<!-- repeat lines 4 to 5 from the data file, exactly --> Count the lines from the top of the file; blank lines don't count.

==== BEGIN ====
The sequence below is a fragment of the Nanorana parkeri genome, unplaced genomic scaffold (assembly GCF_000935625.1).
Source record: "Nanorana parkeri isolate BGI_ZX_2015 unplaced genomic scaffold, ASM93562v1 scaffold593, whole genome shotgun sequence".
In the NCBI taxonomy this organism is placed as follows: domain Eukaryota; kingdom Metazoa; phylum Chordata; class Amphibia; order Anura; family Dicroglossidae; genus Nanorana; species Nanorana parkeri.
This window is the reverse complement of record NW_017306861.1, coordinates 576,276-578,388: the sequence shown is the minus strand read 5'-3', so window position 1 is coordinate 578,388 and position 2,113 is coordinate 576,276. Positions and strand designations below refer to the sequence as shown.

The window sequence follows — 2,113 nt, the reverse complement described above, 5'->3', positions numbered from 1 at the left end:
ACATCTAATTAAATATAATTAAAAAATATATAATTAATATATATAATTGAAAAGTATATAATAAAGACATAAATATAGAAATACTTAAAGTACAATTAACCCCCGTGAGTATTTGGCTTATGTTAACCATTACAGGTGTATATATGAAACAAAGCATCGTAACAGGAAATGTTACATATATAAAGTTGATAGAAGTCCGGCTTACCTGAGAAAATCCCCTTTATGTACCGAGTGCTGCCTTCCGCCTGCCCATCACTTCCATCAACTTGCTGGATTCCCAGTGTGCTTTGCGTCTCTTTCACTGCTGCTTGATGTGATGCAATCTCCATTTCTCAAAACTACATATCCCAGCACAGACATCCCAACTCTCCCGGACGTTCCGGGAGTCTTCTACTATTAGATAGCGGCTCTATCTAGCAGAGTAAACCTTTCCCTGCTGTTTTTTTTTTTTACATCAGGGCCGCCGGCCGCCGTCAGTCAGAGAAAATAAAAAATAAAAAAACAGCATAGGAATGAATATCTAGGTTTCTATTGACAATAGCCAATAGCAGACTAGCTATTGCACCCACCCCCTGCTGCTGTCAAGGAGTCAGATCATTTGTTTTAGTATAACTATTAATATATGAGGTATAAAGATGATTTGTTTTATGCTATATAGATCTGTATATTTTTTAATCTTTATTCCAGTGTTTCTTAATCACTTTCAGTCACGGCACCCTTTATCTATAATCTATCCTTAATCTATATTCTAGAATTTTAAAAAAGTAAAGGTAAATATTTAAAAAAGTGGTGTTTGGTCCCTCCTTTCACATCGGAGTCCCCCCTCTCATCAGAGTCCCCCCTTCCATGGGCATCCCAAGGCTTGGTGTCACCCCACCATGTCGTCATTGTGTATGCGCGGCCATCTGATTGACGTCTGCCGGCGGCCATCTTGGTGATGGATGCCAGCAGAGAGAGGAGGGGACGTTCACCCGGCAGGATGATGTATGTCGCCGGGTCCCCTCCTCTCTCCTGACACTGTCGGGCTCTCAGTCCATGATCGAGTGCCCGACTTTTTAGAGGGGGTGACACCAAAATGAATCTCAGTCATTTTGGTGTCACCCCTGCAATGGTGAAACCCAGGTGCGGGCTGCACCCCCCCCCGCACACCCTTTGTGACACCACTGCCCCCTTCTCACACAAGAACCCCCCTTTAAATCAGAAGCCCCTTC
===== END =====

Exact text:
This window is the reverse complement of record NW_017306861.1, coordinates 576,276-578,388: the sequence shown is the minus strand read 5'-3', so window position 1 is coordinate 578,388 and position 2,113 is coordinate 576,276. Positions and strand designations below refer to the sequence as shown.

The window sequence follows — 2,113 nt, the reverse complement described above, 5'->3', positions numbered from 1 at the left end: